When it’s time to paint a room, do you agonize over which color will work? Have you painted a room you chose from a chip and through “this will be it!”; only to find it is not the one? Paint color can be tricky but it does not have to be.
I recently attended a conference in Toronto to learn how to make sense of it all. There are many blogs, websites and tons of information on color, but they are typically just that, information on color. When it comes to finding the right paint color it can be tricky because there are so many elements in the room to consider. All elements need to be considered, they will have undertones that can affect the look of the paint color in a room.
A great example:
When I first moved into my house I chose fabric for drapes in my dining room because I liked it. Similarly, I found a wallpaper that I thought would look lovely giving me that beautiful airy tone on tone look I was trying to achieve. Low and behold once the room was completed it was OK but not “quite right.” Yes, everyone “loves” the room but something was off. One day my daughter said “Mom, I think the drapes are faded or something,” they looked dirty compared to the wallpaper! When choosing fabric for the drapes and the wallpaper they looked ok together from the samples I had, but the beige’s were “not quite” right. That’s when I fell upon Maria Killam’s blog and discovered it’s all about the undertones.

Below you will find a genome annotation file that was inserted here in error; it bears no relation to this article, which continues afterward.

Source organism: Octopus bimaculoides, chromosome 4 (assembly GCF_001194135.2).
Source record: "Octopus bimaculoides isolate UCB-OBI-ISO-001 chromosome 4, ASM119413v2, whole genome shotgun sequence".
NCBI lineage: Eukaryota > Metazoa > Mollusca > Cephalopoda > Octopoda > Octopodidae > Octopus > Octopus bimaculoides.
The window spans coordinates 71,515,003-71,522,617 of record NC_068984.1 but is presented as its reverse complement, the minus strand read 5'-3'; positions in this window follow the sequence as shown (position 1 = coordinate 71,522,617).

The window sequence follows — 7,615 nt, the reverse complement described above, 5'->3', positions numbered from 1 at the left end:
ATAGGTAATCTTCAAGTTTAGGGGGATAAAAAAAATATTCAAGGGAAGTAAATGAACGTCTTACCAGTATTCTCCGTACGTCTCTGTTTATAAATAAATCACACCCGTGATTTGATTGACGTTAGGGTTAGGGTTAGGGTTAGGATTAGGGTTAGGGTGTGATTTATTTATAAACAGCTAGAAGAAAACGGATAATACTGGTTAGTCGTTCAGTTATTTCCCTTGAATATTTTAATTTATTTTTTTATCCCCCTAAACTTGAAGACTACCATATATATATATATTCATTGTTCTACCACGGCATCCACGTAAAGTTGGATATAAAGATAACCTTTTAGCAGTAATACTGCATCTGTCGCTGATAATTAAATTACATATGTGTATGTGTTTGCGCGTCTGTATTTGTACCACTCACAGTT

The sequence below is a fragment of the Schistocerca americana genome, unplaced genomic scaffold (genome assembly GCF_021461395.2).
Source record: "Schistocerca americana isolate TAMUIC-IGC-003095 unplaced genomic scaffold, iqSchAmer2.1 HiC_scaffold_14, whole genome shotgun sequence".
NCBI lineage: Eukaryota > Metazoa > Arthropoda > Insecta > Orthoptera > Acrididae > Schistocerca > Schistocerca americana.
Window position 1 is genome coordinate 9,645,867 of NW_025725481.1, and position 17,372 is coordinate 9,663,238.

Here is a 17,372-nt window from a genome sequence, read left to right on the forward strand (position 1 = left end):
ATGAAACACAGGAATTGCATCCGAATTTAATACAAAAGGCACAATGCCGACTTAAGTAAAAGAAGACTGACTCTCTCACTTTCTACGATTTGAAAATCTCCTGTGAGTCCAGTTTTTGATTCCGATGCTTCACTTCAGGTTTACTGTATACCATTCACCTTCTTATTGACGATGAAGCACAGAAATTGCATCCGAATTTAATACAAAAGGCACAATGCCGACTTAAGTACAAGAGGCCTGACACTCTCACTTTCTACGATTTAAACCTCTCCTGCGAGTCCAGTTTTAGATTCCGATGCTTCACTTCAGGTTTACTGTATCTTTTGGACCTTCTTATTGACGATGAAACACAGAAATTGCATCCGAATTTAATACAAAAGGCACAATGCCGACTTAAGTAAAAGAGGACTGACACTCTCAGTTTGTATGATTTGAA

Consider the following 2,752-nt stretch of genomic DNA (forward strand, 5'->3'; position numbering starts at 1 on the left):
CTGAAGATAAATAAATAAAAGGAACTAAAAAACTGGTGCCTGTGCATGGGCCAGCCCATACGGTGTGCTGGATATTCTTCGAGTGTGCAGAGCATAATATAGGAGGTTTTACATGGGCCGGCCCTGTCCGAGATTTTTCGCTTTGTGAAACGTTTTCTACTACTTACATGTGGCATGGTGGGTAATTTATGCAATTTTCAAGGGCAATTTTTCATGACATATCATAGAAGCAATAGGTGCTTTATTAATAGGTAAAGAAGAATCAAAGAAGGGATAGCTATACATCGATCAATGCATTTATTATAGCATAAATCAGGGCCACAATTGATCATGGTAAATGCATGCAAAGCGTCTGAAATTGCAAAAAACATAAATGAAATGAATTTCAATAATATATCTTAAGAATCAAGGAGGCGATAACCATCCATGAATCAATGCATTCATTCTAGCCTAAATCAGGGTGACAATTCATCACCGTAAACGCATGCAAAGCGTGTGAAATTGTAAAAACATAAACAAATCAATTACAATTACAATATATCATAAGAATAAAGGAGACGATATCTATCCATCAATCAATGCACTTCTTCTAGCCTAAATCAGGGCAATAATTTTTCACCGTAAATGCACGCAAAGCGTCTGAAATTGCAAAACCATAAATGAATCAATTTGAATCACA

The yellow/beige in the drapes was not working with the pink/beige in the wallpaper. The two undertone made everything in the room look dirty. Needless to say, it became a huge project (info for another blog) to remove the wallpaper and paint to make everything work together; an expense I could have avoided if I only knew then what I know now!
Through Maria’s course, I learned to distinguish the difference in colors. How and why they work or do not work in a room. You see you need to consider all the elements in the room. Distinguish which undertones are going on, if the color is on the warm or cool side of the spectrum, muddy or clean and then you can start to eliminate some colors to consider others. I truly believe either you are born with this instinct or you need to learn it. 90% of the time I did get the color correct but was not knowing why. Now when I have a client say “but I really love this color, can’t I use it instead?” I have the facts and ways to show why a color is a correct choice over another so that the room looks great, not that “not-quite-right-look.”
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